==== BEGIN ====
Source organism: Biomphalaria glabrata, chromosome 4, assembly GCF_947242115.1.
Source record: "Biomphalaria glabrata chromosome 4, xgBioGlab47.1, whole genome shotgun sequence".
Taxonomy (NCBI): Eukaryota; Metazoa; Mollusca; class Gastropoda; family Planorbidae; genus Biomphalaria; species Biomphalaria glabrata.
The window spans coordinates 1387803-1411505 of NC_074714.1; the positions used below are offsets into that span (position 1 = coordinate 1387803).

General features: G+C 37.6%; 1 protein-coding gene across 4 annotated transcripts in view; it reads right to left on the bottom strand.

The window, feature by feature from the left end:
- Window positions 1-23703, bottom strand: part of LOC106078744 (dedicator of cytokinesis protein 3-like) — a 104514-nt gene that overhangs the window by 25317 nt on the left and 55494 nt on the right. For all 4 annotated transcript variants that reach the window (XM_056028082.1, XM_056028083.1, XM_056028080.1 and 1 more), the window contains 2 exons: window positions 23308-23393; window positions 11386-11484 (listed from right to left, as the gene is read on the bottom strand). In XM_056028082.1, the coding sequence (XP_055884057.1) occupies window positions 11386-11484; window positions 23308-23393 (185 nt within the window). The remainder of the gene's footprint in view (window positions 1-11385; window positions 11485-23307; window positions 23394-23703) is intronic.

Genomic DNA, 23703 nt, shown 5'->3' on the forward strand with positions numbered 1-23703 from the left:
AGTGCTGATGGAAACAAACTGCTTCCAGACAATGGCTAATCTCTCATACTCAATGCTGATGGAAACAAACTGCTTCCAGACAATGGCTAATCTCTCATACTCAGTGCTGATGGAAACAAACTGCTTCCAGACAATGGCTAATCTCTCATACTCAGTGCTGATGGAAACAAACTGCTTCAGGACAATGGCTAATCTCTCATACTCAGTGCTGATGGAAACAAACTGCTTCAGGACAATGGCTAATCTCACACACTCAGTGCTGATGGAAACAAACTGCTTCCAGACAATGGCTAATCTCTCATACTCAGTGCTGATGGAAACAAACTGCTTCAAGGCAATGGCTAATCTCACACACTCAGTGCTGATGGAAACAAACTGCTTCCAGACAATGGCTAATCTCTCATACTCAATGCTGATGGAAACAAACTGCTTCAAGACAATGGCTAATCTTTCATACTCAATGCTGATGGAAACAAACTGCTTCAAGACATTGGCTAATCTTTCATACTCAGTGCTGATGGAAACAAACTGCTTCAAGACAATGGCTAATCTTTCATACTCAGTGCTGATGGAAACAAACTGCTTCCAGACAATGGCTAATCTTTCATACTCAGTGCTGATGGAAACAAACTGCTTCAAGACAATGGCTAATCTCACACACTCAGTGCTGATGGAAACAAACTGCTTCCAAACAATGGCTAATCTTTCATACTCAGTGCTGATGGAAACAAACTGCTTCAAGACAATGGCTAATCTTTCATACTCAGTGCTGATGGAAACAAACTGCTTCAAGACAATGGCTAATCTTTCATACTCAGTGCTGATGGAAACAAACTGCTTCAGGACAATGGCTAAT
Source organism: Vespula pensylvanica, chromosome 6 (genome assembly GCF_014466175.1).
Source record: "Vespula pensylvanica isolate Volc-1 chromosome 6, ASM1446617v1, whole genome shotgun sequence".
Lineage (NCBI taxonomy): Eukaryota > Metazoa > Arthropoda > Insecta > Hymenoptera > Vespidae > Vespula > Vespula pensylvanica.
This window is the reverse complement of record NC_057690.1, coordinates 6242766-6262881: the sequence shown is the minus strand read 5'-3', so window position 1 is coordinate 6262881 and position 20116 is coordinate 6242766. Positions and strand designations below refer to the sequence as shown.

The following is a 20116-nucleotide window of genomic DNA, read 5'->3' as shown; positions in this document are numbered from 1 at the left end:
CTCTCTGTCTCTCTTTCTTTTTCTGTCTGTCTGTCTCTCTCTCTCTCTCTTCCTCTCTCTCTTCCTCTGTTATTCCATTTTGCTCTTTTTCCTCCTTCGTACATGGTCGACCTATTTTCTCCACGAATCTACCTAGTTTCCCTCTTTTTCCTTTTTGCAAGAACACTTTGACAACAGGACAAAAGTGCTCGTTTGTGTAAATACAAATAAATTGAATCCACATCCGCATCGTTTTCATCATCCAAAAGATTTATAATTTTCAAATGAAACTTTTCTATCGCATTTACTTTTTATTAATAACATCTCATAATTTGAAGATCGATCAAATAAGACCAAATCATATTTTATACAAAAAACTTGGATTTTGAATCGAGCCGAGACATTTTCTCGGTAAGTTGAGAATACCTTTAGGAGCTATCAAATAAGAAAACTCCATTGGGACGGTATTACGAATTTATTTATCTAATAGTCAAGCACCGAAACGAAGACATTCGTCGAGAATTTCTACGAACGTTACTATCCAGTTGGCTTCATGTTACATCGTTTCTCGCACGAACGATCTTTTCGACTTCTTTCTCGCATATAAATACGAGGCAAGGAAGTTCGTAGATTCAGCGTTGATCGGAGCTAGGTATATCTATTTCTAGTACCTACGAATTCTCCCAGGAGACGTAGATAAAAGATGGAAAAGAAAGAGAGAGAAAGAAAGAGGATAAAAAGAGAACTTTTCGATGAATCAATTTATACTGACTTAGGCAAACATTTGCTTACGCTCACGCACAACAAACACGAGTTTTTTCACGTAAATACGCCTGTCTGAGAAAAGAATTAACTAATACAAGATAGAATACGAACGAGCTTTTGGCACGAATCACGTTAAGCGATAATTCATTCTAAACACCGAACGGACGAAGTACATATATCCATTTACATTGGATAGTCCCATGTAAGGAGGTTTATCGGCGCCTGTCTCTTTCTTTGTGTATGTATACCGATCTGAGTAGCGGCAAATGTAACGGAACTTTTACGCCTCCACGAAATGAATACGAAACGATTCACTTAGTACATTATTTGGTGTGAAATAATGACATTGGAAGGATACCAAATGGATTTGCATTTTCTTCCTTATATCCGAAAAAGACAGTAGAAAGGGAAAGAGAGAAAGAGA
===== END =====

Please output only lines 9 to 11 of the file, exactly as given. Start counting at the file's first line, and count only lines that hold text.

AGTGCTGATGGAAACAAACTGCTTCCAGACAATGGCTAATCTCTCATACTCAATGCTGATGGAAACAAACTGCTTCCAGACAATGGCTAATCTCTCATACTCAGTGCTGATGGAAACAAACTGCTTCCAGACAATGGCTAATCTCTCATACTCAGTGCTGATGGAAACAAACTGCTTCAGGACAATGGCTAATCTCTCATACTCAGTGCTGATGGAAACAAACTGCTTCAGGACAATGGCTAATCTCACACACTCAGTGCTGATGGAAACAAACTGCTTCCAGACAATGGCTAATCTCTCATACTCAGTGCTGATGGAAACAAACTGCTTCAAGGCAATGGCTAATCTCACACACTCAGTGCTGATGGAAACAAACTGCTTCCAGACAATGGCTAATCTCTCATACTCAATGCTGATGGAAACAAACTGCTTCAAGACAATGGCTAATCTTTCATACTCAATGCTGATGGAAACAAACTGCTTCAAGACATTGGCTAATCTTTCATACTCAGTGCTGATGGAAACAAACTGCTTCAAGACAATGGCTAATCTTTCATACTCAGTGCTGATGGAAACAAACTGCTTCCAGACAATGGCTAATCTTTCATACTCAGTGCTGATGGAAACAAACTGCTTCAAGACAATGGCTAATCTCACACACTCAGTGCTGATGGAAACAAACTGCTTCCAAACAATGGCTAATCTTTCATACTCAGTGCTGATGGAAACAAACTGCTTCAAGACAATGGCTAATCTTTCATACTCAGTGCTGATGGAAACAAACTGCTTCAAGACAATGGCTAATCTTTCATACTCAGTGCTGATGGAAACAAACTGCTTCAGGACAATGGCTAAT
Source organism: Vespula pensylvanica, chromosome 6 (genome assembly GCF_014466175.1).
Source record: "Vespula pensylvanica isolate Volc-1 chromosome 6, ASM1446617v1, whole genome shotgun sequence".